Long road traveled

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Dupree Fletcher counts his blessings each and every day.

Dupree Fletcher

Senior guard Dupree Fletcher has been a bumpy road in getting to where he is today. He'll be honored on Saturday for Senior Day. Photo Illustration by Joy Kowald.

“By the grace of God I turned my life around,” Fletcher said.

He knows, however, his life could have turned out quite differently if he didn’t change.

He knows his life has been a struggle at times.

And he knows his life has taken more detours than he ever anticipated.

But he doesn’t hide from his past.

“The road I was on was a disaster,” Fletcher said.

 The senior guard has regrets about events that occurred after graduating from Milwaukee Rufus King High School in 2004, and he’ll be the first one to say he made mistakes.

But after six long years of trying to find a place called home, Saturday’s Senior Night is a day he will cherish for sometime.

“It means a lot to me, because all the stuff I went through, and I’m still here playing basketball,” said Fletcher, who will be one of three players honored against UW-Superior during the men’s basketball team’s regular season finale.

Wrong Detours

Flashback to 2004 and playing basketball at UW-Whitewater was not an option for Fletcher.

He was coming off his second consecutive state championship and was named the Associated Press Wisconsin Player of the Year.

As a result, he was awarded a Division I scholarship to Evansville, Ind., where he looked to have a successful four-year career and pick up right where he left off at King.

That, however, did not happen.

After participating in only three games, Fletcher was dismissed from Evansville for stealing electronic equipment from campus dorm rooms along with two of his teammates during the Thanksgiving break.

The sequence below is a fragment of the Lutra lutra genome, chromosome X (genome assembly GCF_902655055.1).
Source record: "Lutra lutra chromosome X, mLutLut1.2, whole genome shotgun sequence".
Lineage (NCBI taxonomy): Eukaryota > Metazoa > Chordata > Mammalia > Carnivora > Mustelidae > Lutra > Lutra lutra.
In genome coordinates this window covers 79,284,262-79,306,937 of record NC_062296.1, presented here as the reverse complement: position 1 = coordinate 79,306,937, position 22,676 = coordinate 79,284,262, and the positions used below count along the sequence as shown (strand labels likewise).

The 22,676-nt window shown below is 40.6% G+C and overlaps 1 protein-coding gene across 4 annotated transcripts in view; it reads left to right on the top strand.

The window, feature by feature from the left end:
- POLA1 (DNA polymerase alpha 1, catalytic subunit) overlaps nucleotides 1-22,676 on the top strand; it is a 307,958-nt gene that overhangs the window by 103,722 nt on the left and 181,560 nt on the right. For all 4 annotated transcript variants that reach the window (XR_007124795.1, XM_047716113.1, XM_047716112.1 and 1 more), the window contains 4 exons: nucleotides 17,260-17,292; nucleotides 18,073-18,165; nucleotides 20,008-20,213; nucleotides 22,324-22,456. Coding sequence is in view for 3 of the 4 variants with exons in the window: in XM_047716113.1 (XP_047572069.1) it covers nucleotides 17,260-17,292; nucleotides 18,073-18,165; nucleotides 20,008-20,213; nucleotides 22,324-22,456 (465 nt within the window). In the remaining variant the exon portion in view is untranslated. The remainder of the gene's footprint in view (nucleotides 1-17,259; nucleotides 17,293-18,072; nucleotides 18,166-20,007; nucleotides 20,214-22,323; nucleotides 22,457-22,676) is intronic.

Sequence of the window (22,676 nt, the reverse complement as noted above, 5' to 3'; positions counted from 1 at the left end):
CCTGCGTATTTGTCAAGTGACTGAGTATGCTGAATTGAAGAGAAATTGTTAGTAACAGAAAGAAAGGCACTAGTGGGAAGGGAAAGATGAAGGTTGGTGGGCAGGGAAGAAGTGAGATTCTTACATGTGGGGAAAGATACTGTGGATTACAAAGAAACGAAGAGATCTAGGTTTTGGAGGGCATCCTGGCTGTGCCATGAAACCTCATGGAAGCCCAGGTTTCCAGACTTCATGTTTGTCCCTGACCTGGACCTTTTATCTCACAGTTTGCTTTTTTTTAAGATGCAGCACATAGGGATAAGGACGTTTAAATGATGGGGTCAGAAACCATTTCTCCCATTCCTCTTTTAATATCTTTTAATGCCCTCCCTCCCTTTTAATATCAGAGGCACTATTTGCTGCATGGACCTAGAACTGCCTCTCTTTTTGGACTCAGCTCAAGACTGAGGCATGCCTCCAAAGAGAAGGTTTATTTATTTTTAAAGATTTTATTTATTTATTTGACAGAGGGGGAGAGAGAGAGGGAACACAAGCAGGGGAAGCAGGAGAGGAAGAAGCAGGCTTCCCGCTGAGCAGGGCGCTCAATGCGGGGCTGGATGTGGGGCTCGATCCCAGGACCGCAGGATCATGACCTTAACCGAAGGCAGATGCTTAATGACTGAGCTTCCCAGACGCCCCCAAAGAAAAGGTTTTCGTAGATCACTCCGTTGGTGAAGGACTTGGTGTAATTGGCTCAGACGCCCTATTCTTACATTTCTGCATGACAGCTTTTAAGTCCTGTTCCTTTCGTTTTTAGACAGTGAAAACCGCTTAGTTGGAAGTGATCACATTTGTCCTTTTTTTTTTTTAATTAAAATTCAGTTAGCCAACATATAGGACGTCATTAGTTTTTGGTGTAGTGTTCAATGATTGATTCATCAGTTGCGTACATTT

“It was just the wrong crowd,” Fletcher said. “[I did] stupid things. If you don’t learn from the stupid things, then stupid things will continue to happen.”

While looking to get a fresh start at Garden City Community College (Kan.) in 2006, Fletcher suffered another setback.

After just one season, he was kicked off the team after being arrested on allegations of criminal trespass and disorderly conduct.

“That incident it was more troubles having a young family,” Fletcher said. “I was there also with my one son (Dupree Jr.) at the time and [my girlfriend] was pregnant with my second at the time. It made it tough going to school out there so many miles away.”       When asked what his biggest fears were after his second run-in with the law, Fletcher admitted he had many.

“That I won’t be able to finish school,” Fletcher said. “[And] that I won’t get to play basketball again.”

However, he was given another chance at Dillard University, an NAIA University located in New Orleans.

But after one year, he left the school in 2007 due to academic issues and had since been devoting his time to raising his two sons in Milwaukee.

Fresh Start

Then, last semester there was talk Fletcher, now 24 years old, was coming to UW-Whitewater.